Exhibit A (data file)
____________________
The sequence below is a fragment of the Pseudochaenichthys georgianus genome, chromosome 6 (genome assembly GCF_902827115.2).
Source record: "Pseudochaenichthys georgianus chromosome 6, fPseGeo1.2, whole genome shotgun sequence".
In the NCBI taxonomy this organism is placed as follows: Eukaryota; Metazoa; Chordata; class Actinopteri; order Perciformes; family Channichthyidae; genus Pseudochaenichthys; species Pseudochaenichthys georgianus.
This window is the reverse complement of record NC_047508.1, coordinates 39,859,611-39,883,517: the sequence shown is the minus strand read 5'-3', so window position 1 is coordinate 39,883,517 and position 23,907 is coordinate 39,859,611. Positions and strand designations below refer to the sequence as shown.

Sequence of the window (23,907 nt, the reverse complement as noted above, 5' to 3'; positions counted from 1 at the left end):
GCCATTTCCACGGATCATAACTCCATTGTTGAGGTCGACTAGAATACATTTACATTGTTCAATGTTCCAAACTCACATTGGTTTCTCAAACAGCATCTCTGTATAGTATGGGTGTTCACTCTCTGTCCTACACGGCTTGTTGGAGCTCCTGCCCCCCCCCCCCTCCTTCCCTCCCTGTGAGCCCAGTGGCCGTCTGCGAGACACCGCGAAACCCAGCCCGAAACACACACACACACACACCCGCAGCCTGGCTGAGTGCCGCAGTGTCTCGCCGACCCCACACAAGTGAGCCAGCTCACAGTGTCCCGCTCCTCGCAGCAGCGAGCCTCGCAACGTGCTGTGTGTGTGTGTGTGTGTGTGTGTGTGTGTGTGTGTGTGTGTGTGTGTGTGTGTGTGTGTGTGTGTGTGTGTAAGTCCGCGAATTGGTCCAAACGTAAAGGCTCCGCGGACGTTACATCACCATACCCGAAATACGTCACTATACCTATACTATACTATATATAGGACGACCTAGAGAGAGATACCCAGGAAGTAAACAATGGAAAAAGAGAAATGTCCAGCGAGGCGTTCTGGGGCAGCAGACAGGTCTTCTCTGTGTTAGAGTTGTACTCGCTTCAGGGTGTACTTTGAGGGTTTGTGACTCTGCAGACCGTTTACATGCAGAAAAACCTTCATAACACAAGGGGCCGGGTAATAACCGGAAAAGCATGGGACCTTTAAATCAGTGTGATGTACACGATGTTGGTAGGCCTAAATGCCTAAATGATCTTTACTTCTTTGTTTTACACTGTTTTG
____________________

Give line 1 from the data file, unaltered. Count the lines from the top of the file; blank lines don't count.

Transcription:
The sequence below is a fragment of the Pseudochaenichthys georgianus genome, chromosome 6 (genome assembly GCF_902827115.2).